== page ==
Last week I had the privilege of speaking before a group of chief audit executives in Atlanta, talking with them about the state of the profession today and the role the CAE does fill—and more importantly, the role he or she should fill—at a large global enterprise. That has been a hot question lately, as you might remember from Compliance Week's previous articles about the future of internal auditing. Let me venture back into that somewhat risky terrain again.

Our conversation (a private event sponsored by software firm BWise) circled around two themes. First, we discussed internal auditing's shift away from inspecting a company's controls, toward scrutinizing the company's risks. Then we pondered whether that shift changes the CAE's role in helping senior management make strategic decisions about the company.

The shift toward risk-based auditing is not exactly news. Through most of the 2000s, internal audit departments were overwhelmed with the Sarbanes-Oxley Act, where they had no time for anything but testing controls over the company's financial reporting. We don't need to recount all the lurid details here, but in the mid-2000s as Corporate America first grappled with SOX compliance, internal audit departments found scads of poor controls and spent several years fixing them. Only by the late 2000s did we see real improvement, with companies disclosing fewer material weaknesses and filing fewer financial restatements.

A funny thing happened, however, on the way to reliable financial reporting: risks proliferated around your company anyway. The financial crisis exposed the threat of counter-party risk, where you might not even know who all your counter-parties are, let alone whether they'll make good on whatever transactions they promised to your company. Earthquakes, nuclear meltdowns, and political upheavals all demonstrated the threat of business continuity risk. Above all, new technology—particularly the rise of wireless devices and cloud computing—drove a huge increase in data security and personnel risk.

For all of those problems (and more), internal auditing's traditional job of testing controls designed to prevent those risks is no longer enough; even a single incident of a control failing to work can devastate your business. As one person in Atlanta said, “You might have a great surveillance program monitoring improper trades at your bank, but it takes only one rogue trader making $2 billion in bad bets to ruin your day.”

The answer, then, isn't to design ever-more elaborate systems of internal control to prevent those risks, because sooner or later your controls are going fail. Frankly, the more complicated those systems are, the greater the chance that they will fail. Instead, the internal auditing department's job should be about (1) identifying the company's risks; (2) helping to reduce the likelihood of those risks; and (3) helping to ensure that when a risk does strike, it will cause the least disruption possible to the business. Remember that when you hear the consultants talking about “risk-based auditing” and “resilience” and all the related buzzwords, because this is what they mean. You worry about the risk, rather than the control to prevent the risk.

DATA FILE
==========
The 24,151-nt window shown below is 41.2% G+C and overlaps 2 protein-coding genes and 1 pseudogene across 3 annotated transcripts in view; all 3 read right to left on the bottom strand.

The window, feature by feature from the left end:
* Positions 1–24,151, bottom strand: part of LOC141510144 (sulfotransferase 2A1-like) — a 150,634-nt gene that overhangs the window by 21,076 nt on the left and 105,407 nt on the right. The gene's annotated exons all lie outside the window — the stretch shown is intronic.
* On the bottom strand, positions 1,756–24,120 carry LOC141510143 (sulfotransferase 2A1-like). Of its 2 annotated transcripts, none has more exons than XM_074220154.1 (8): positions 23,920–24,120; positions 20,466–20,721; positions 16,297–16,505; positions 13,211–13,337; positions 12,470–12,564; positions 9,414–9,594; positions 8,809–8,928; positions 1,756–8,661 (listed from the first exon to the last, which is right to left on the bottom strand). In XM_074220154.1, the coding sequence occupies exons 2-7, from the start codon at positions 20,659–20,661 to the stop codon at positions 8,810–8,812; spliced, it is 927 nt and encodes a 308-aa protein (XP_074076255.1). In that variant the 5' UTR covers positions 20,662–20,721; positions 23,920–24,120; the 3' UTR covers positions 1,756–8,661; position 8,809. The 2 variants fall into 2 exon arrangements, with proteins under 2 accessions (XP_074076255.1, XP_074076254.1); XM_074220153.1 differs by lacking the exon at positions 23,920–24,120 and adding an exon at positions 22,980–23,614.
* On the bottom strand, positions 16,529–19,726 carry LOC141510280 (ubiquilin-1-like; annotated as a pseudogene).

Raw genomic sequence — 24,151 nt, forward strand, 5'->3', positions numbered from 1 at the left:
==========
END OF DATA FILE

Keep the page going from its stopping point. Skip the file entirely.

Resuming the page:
So how is a chief audit executive supposed to lead an internal auditing department in that risk-based context? This is where our Atlanta group grew a bit more uncertain. One speaker was Todd Warren, a senior manager at PwC's Atlanta office who presented some findings from PwC's latest “State of the Internal Audit Profession” study. Two particularly hair-raising statistics: 32 percent of the CAEs surveyed reported “no involvement” in discussions about mergers and acquisitions, and an astonishing 47 percent said the same for discussion about expansion into new geographic markets. Considering that most CEOs count M&A and emerging markets as the two primary sources of revenue growth in coming years, this is not good.

Warren launched into the usual argument that because of this disconnect—that internal auditing needs to play a greater role in risk management, but is consulted too little about the risks that big, strategic decisions may bring—the CAE needs to claim “a seat at the table.” The Institute of Internal Auditors makes this argument too, and there's a lot of sense to it.

Several of the CAEs in the room, however, weren't entirely comfortable with the idea that they should advise on a company's strategic direction. That puts you more in the role of counselor, far from the traditional internal auditing jobs of improving efficiency or assuring that employees follow company policy. For example, if you're going to advise senior managers and the board about risks of expansion into new markets, eventually you may need to tell the CEO that no, selling your best product in China is not a good idea, or that expansion into Russia will cause your anti-corruption risks to soar.

Nobody likes to have those conversations—especially with the boss, and very especially with the board after the boss overrules you. But at least when CAEs have those difficult conversations about sloppy SOX compliance or data security controls, the force of law is on your side. In contrast, difficult conversations about risk and strategy are freighted with ambiguity. Indeed, the objections from the CAEs I met last week were about whether chief audit executives really should act as risk advisers at all. “I'll offer my advice on what a process should be to implement a decision, sure,” one woman said. “But is it really my place as the internal auditor to participate in what the strategic decision is? I'm not sure about that.”

I sense a fundamental tension looming, that as internal auditing moves further and further to a risk-based approach—which is the smart thing to do—the role of the CAE becomes more diplomatic, and even more precarious. Participating in strategic decisions is not easy to do. Not every CAE will have the skill for it.